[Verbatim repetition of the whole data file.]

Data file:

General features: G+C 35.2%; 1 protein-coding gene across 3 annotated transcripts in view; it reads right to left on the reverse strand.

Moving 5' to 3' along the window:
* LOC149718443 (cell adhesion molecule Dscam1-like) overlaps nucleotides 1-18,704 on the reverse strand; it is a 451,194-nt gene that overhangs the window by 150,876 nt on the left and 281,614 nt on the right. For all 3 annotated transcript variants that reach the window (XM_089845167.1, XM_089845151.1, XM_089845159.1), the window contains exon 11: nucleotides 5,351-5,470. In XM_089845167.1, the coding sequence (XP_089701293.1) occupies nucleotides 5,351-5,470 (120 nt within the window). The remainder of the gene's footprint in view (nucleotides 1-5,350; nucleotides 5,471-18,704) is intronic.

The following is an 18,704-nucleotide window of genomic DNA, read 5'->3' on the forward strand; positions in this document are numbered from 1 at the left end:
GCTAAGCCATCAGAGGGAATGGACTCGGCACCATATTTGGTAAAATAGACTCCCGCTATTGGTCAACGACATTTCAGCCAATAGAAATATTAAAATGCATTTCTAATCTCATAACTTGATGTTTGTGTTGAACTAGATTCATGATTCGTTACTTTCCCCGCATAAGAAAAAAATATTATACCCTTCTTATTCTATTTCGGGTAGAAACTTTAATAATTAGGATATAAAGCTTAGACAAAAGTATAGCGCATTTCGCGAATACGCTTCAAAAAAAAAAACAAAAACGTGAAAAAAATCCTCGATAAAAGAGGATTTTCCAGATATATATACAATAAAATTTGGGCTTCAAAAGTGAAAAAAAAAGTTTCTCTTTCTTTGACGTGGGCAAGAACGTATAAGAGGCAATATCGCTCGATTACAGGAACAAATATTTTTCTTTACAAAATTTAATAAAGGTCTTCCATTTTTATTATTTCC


General features: G+C 35.2%; 1 protein-coding gene across 3 annotated transcripts in view; it reads right to left on the reverse strand.

Moving 5' to 3' along the window:
* LOC149718443 (cell adhesion molecule Dscam1-like) overlaps nucleotides 1-18,704 on the reverse strand; it is a 451,194-nt gene that overhangs the window by 150,876 nt on the left and 281,614 nt on the right. For all 3 annotated transcript variants that reach the window (XM_089845167.1, XM_089845151.1, XM_089845159.1), the window contains exon 11: nucleotides 5,351-5,470. In XM_089845167.1, the coding sequence (XP_089701293.1) occupies nucleotides 5,351-5,470 (120 nt within the window). The remainder of the gene's footprint in view (nucleotides 1-5,350; nucleotides 5,471-18,704) is intronic.

The following is an 18,704-nucleotide window of genomic DNA, read 5'->3' on the forward strand; positions in this document are numbered from 1 at the left end:
GCTAAGCCATCAGAGGGAATGGACTCGGCACCATATTTGGTAAAATAGACTCCCGCTATTGGTCAACGACATTTCAGCCAATAGAAATATTAAAATGCATTTCTAATCTCATAACTTGATGTTTGTGTTGAACTAGATTCATGATTCGTTACTTTCCCCGCATAAGAAAAAAATATTATACCCTTCTTATTCTATTTCGGGTAGAAACTTTAATAATTAGGATATAAAGCTTAGACAAAAGTATAGCGCATTTCGCGAATACGCTTCAAAAAAAAAAACAAAAACGTGAAAAAAATCCTCGATAAAAGAGGATTTTCCAGATATATATACAATAAAATTTGGGCTTCAAAAGTGAAAAAAAAAGTTTCTCTTTCTTTGACGTGGGCAAGAACGTATAAGAGGCAATATCGCTCGATTACAGGAACAAATATTTTTCTTTACAAAATTTAATAAAGGTCTTCCATTTTTATTATTTCC